Mal de Meleda: A Focused Review

Caroline Perez; Amor Khachemoune


Am J Clin Dermatol. 2016;17(1):63-70. 

In This Article


Historically, vitamin A and related molecules have been used in the treatment of hyperkeratosis, with case studies specific to the use of vitamin A in Mal de Meleda dating back to 1950.[72]

Reed et al.[73] discussed effective treatment with oral 13-cis retinoid acid following failed treatment with corticosteroid, lactic acid, retinoid acid, and emollients. More recently, Gruber et al.[32] showed effective treatment with oral acitretin 20 mg/day plus topical antimicrobial and keratolytic therapy. The main adverse effect of oral acitretin therapy noted in this study was skin dryness. As with other systemic retinoids, the drug must be very carefully administered in women of childbearing age due to the known teratogenic effects.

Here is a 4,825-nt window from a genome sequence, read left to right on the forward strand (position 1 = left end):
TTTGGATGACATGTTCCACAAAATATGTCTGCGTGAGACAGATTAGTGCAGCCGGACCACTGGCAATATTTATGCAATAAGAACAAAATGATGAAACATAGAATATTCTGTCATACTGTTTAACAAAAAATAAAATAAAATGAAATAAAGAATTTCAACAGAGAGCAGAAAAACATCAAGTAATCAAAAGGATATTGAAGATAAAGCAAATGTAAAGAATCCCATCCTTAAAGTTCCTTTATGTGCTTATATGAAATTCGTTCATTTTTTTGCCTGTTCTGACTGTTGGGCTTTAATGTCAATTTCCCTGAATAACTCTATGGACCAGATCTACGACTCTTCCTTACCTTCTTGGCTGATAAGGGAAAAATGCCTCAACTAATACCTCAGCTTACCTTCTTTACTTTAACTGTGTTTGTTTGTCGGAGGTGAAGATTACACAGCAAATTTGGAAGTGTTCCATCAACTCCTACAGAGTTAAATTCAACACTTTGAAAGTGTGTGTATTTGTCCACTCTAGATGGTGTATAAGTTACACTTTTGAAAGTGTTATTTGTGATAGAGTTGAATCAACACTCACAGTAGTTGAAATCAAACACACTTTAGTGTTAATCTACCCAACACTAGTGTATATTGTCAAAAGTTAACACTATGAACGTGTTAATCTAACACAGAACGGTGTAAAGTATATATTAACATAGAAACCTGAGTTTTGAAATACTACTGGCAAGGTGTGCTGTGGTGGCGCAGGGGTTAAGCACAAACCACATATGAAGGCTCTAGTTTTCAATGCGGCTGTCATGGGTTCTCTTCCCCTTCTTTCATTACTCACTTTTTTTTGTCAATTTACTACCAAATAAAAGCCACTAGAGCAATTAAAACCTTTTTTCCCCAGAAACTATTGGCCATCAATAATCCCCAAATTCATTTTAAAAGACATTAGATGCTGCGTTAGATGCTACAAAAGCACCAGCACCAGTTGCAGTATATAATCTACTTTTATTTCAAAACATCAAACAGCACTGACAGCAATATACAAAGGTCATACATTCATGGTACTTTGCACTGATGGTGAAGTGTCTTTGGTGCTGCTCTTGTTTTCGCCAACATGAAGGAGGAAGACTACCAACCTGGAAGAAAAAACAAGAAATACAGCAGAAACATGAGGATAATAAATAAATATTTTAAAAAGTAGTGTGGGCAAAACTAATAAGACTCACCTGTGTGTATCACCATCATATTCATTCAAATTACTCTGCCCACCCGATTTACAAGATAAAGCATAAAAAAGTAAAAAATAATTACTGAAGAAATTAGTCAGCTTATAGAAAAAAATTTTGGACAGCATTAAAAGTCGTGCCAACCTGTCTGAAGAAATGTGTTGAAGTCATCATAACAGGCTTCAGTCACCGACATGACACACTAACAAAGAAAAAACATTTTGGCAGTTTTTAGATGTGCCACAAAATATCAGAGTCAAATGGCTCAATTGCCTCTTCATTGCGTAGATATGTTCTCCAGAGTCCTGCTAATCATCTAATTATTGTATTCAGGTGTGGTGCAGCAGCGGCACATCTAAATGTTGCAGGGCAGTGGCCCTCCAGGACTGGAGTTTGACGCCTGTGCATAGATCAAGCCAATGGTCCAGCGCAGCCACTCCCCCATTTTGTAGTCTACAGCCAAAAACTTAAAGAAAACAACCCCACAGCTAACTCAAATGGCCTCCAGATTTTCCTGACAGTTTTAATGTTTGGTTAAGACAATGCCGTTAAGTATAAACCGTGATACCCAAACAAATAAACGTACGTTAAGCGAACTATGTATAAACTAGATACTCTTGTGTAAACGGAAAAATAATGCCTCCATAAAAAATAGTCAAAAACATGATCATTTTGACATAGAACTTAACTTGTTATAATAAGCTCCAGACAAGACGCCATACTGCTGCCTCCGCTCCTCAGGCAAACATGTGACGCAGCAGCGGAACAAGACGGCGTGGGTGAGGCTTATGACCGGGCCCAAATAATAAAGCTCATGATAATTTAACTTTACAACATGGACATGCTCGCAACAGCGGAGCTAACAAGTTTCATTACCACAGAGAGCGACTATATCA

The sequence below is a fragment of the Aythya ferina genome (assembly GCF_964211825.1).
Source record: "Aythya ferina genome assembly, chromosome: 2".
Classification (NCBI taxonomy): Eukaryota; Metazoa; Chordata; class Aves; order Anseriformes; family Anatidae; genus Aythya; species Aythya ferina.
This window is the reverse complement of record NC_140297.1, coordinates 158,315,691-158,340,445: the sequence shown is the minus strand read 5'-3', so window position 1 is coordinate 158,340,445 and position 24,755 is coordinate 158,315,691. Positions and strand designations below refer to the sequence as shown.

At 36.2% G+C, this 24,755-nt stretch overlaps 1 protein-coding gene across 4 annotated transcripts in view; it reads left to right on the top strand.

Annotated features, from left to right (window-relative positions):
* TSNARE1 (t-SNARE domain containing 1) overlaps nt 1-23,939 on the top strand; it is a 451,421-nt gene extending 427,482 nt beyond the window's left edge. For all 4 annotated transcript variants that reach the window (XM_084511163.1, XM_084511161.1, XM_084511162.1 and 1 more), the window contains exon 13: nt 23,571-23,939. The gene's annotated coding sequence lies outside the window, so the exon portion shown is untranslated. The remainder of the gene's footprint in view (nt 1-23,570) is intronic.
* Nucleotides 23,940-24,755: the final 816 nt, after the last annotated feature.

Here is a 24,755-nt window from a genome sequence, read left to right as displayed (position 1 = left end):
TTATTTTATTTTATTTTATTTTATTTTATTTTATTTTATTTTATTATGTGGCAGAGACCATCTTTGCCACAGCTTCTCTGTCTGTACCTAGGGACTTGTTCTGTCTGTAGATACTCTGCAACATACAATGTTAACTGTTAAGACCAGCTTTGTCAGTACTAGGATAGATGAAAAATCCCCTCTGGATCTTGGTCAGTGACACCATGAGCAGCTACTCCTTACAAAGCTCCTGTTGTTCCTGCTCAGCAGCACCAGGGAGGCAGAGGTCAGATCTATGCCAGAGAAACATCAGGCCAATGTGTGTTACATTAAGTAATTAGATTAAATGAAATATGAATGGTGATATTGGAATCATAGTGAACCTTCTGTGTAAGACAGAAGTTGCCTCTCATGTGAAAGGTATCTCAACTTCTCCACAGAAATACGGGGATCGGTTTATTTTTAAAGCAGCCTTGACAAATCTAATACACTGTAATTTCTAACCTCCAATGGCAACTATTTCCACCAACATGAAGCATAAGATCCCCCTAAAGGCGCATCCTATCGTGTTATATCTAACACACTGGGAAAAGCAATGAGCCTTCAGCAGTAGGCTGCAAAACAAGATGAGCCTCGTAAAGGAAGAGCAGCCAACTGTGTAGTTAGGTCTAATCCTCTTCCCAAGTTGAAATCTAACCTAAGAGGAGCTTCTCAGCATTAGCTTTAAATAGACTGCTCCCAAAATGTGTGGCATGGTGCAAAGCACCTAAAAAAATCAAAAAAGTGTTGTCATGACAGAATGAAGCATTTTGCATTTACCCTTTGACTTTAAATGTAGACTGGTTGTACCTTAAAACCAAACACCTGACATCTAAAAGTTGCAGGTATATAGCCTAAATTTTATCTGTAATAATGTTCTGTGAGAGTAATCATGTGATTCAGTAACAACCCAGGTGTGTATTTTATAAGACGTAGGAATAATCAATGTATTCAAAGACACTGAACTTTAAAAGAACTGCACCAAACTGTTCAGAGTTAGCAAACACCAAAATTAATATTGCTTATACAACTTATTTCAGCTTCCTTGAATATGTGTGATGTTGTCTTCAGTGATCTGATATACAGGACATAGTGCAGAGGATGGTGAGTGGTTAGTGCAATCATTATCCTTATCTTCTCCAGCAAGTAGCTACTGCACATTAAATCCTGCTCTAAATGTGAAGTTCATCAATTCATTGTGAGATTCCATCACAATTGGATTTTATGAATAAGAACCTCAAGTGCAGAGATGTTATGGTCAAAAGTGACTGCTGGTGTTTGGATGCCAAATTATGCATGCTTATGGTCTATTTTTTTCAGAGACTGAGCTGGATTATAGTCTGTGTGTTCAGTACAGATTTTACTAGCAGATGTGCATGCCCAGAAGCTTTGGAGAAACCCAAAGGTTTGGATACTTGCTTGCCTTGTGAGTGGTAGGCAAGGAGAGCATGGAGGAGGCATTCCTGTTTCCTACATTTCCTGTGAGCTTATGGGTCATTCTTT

Stina-Schiller et al.[74] note the importance of regular cleansing of the hands and feet, accompanied by mechanical keratolysis (with pumice stone or other abrasive surface). The same study suggests keratolytic therapy with topical urea-based ointments.[74] Given the increased risk of fungal infection in Mal de Meleda, some practitioners recommend prophylactic topical antifungals be used, while others elect to treat systemically as needed. Because Mal de Meleda is so rare, there are no randomized trials or set guidelines for treatment.[45]

Outside of medical management, there are also reports of surgical resolution of hyperkeratosis in Mal de Meleda following excision with subsequent placement of a fullthickness skin graft. Long-term follow-up (4–29 years) of the grafted skin showed no signs of hyperkeratosis.[26,75]